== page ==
FDA Warning Grain Free Dog Food Might Lead to Heart Disease in Your K9
The recent U.S. Food and Drug Administration warning about a possible link between increasingly popular grain–free foods for dogs and a heart disease called dilated cardiomyopathy, or DCM, has dog owners across the nation taking a closer look at their options while searching the pet food aisles in their favorite stores.
Grain–free foods have grown exponentially in popularity in recent years, accounting for just 15 percent of pet food sold in the U.S. in 2007 while increasing to almost 50 percent today. In fact, more than half of new dog foods introduced today are grain–free, so the market continues to expand, with Americans spending more than $30 billion annually to provide their pets with what they hope is a healthier diet.
The burgeoning increase in grain–free options is part of an ongoing trend in which owners seek to apply their own ideas of a healthy human diet on the foods they choose for their pets, notes veterinarian Dr. Christopher Lea, an assistant clinical professor in the Department of Clinical Sciences of the Auburn University College of Veterinary Medicine. As gluten-free human diets have become increasingly popular as a health fad among owners, many have assumed that grain–free diets would also benefit their pets.
It now appears, however, that the opposite may be the case. “Such diets are most often unnecessary,” Lea explains. “Medically speaking, it is very rare for a dog to require a grain–free diet. Only in cases where an animal showed an adverse reaction to grains, which is highly unusual, would it be likely that such a diet would be prescribed.”
Adding to the fact that such diets are not often medically advisable, the FDA recently provided an updated status report in its ongoing investigation into possible links between grain–free pet foods and DCM, a disease that results in an enlarged heart muscle and can lead to congestive heart failure.
While a number of dog breeds are more genetically prone to increased rates of DCM—especially large dogs such as Great Danes, Doberman pinschers and boxers—the FDA became involved in 2018 when veterinarians began reporting an unusual increase in the number of cases of DCM in other breeds without a genetic predisposition to the disease. To date, the FDA has received accounts of more than 500 cases of DCM in breeds not normally associated with the illness. Further study has revealed that the large majority of these cases were in dogs fed grain–free diets.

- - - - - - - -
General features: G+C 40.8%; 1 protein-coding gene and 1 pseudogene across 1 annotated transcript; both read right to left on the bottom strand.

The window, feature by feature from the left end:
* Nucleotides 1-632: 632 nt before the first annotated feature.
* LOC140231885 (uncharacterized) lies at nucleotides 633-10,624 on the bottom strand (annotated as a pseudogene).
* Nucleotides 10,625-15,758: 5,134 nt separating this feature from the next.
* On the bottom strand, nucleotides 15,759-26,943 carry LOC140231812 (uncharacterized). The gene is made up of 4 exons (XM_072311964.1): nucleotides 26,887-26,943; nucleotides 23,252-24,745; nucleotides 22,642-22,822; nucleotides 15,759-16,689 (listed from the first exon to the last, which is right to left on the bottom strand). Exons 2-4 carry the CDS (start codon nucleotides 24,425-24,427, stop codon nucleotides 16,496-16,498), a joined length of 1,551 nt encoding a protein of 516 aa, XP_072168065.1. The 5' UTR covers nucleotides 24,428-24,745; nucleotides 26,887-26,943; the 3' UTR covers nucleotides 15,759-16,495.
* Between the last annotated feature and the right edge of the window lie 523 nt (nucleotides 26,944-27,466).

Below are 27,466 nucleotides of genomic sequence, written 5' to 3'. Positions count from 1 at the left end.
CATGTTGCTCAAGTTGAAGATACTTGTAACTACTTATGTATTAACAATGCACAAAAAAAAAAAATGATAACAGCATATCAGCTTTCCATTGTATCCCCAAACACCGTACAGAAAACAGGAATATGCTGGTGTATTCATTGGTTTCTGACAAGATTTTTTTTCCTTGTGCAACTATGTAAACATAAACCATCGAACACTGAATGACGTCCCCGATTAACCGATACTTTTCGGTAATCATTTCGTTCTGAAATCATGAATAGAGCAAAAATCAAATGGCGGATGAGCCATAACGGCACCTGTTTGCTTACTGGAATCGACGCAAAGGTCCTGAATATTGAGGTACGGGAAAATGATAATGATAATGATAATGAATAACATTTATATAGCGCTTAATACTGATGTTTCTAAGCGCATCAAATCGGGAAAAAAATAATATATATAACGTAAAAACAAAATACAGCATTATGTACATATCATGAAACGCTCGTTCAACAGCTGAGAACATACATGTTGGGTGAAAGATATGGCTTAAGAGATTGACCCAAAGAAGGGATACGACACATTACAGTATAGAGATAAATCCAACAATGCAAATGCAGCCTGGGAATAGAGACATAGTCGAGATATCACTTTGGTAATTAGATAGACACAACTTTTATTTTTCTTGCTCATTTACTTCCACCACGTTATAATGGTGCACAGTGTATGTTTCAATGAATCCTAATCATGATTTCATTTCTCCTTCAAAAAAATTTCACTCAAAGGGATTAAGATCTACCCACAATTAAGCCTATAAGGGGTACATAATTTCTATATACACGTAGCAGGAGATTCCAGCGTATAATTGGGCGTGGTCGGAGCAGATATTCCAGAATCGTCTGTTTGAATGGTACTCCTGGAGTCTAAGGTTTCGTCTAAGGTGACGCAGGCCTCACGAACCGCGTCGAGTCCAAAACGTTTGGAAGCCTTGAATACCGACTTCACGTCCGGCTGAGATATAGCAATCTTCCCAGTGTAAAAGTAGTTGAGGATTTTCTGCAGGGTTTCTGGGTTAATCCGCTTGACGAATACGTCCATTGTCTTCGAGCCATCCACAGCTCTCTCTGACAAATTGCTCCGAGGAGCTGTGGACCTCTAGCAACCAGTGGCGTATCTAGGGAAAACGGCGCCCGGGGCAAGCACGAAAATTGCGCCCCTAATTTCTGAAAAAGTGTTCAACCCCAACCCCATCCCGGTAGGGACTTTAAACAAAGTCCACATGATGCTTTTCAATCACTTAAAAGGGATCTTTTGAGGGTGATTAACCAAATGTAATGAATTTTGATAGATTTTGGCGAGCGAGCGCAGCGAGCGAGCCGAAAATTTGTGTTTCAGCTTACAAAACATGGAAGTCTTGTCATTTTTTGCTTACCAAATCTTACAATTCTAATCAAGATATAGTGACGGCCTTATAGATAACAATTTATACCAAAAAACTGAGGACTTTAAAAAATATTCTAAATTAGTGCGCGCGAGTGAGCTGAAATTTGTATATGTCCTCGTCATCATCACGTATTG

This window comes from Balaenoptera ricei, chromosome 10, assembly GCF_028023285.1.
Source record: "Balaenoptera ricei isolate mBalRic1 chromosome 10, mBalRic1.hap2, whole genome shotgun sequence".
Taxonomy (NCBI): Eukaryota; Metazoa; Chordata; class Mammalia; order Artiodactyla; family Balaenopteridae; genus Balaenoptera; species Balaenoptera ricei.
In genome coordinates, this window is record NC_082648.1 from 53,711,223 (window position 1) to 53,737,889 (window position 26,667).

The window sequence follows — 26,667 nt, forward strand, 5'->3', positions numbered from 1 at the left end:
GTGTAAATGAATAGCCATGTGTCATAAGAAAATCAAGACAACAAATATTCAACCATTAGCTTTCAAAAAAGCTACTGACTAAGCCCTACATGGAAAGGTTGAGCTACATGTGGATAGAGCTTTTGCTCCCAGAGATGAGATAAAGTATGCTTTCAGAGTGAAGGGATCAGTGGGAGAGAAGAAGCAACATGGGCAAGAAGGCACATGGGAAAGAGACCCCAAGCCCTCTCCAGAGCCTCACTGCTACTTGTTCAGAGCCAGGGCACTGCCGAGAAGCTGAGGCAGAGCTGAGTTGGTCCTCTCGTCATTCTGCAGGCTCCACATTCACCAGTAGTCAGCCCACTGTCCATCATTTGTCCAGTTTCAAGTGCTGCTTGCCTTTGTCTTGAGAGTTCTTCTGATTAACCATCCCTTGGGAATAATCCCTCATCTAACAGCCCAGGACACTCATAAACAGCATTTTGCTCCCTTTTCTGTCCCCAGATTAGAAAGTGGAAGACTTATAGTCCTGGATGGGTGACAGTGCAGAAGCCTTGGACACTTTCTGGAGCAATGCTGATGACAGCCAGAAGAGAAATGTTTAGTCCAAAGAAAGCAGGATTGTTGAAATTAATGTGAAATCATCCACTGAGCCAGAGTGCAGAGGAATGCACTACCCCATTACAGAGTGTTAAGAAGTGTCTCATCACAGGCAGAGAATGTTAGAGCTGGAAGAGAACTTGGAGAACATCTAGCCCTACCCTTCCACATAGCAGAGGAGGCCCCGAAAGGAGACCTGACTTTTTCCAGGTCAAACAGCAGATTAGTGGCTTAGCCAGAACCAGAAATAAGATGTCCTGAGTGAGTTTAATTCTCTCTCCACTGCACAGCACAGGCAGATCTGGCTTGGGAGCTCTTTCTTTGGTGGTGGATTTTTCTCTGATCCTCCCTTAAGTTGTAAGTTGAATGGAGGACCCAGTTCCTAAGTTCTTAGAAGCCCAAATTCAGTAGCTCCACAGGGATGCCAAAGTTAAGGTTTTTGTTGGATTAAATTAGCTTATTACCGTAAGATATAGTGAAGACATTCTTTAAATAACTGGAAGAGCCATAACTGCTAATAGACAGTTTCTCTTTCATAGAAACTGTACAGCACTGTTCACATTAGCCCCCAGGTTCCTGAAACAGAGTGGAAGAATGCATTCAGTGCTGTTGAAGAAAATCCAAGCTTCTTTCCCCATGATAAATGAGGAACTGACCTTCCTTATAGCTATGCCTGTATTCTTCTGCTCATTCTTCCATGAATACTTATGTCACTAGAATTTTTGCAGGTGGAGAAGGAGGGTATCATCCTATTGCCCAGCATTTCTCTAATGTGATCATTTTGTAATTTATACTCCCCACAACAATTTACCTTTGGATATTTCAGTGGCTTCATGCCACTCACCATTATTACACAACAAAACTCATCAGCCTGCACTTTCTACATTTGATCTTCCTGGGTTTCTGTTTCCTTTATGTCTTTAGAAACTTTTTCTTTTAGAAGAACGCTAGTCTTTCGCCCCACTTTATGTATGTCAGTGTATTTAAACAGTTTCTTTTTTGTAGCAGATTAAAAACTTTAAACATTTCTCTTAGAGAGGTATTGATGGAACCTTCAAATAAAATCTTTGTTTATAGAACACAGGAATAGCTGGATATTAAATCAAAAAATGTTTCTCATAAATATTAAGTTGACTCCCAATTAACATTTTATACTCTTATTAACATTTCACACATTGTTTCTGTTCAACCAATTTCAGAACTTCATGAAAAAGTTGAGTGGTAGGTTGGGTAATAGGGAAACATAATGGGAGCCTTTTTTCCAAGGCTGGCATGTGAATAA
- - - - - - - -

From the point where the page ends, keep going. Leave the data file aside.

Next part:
In its most recent update, the FDA named 16 popular dog food brands that might be linked to increased risk of DCM, but stressed that further research is needed to understand exactly what that link might be. One possible culprit is the significantly increased use of legumes such as peas, beans, lentils, soybeans and peanuts in grain–free foods as a substitute for traditionally utilized grains like wheat and corn, but both the FDA and Auburn’s Lea stressed that more research is needed before a definite answer is known.
In the meantime, Lea said pet owners can be more proactive in ensuring their dogs are getting a nutritious diet appropriate to their age and health needs. “First, always purchase pet food that is manufactured by a reputable company that has a nutritionist on staff that can answer your questions,” he advises. “And look for a statement on the bag that says the food follows guidelines set by the Association of American Food Control Officials.” AAFCO is a voluntary membership association of local, state and federal agencies which regulates the sale of animal feeds and drugs.
“Second, and I can’t emphasize this enough,” Lea adds, “discuss your pet’s specific nutrition needs with your veterinarian. You can do that any time you have concerns, but the annual checkup visit is a great time to bring up questions about your pet’s diet as a part of its overall health. Every dog is different and no one can give you better nutritional advice tailored to your individual pet.”
Courtesy: Mike Jernigan, Auburn University